Here’s another way to look at the staggering amount of money Jeff Bezos has made so far in 2018. Amazon has an estimated total 566,000 employees worldwide. If the company CEO decided to pass along his $40 billion in increased net worth in 2018 to his workers, each of them would get about $70,000—which is more than twice the median Amazon employee’s salary.

These statements are always ridiculous to me. There is no way he could convert $40B to cash and everything else stay the same.


I think the point of that is to show an order of magnitude. He could always give his stock away on a restricted basis. Same result, right?


No - as the restrictions fall off, the probable number of sellers rise and the price falls - some of the current value of his holdings reflects the fact that they are not at play in the market - its the old supply/demand at work


I think you're getting too tangled up in the specific framing device the article uses. There's no easy way for Jeff Bezos to conjure up $40B in cash to hand out as bonuses, but there are plenty of ways he could have not made that $40B in the first place.

For a dramatic example, Amazon could decide tomorrow to give the entire company a 20% raise and eat the stock price crash. They'd be fine. Jeff Bezos is prioritizing growth and shareholder value but it's entirely within his powers to prioritize other things, like paying his employees a living wage all the way down the pay scale. Amazon would be a slightly smaller and less important company with a somewhat lower share price and the world would be a better place.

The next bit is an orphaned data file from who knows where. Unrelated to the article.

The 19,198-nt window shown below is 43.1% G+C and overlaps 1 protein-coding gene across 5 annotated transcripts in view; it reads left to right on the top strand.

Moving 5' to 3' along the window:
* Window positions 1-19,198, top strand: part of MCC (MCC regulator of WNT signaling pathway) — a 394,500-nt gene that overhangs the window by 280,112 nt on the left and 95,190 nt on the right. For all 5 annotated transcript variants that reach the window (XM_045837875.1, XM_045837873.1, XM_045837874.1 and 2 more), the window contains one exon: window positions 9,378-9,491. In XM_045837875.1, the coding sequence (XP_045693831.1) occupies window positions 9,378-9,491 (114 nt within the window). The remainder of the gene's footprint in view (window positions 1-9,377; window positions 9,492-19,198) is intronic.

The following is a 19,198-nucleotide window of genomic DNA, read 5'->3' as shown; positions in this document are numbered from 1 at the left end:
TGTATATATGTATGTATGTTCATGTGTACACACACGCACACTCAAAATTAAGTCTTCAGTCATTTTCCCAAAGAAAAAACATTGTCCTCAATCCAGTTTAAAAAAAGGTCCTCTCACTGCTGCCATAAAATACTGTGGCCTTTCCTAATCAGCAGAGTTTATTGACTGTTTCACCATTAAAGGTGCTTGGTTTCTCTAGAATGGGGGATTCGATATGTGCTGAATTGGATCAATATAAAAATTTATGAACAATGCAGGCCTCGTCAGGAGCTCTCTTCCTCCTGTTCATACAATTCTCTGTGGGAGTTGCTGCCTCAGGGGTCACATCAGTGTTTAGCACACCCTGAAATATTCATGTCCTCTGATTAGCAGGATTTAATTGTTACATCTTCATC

When he says that he doesn't have anything other than space exploration to spend his money on what he means, in part, is there's nothing he can change without negatively impacting the metrics he cares about. The point of this argument is that he could choose to care about different metrics.


Full disclosure I am an Amazon Web Services employee. The thing to realize about Amazon is that employees (at least on the tech side) are shareholders too, and a large amount of our compensation comes in the form of Amazon stock.

Amazon salary isn't that amazing, its pretty average or perhaps a bit below average for a major tech company. As the article mentions Bezos' salary is only $80k. But the value of the stocks that you get as a tech employee is very significant, and you know that their value is only going to increase. This is why Amazon has a strong incentive to grow the stock price, its baked into the culture based on the fact that so many employees get stock as part of their total compensation package.

On the flip side if Bezos was to cause a stock price crash he'd end up with a lot of very unhappy people on the tech side in Amazon Web Services. Amazon would not be "fine" because they'd lose a lot of tech employees or have to hugely increase salaries to make up for the loss of total value. Basically my point here is that the "shareholders" who are benefiting aren't just rich people, they are also middle class tech employees like me, and probably you and most of the people here on Hacker News.

"Bezos makes $40 billion" is an attractive headline, but he wasn't the only one who made money from the growth in Amazon stock price. Lots of employees at Amazon also saw the value of their stock increase, and I don't think any of us want to see that go down.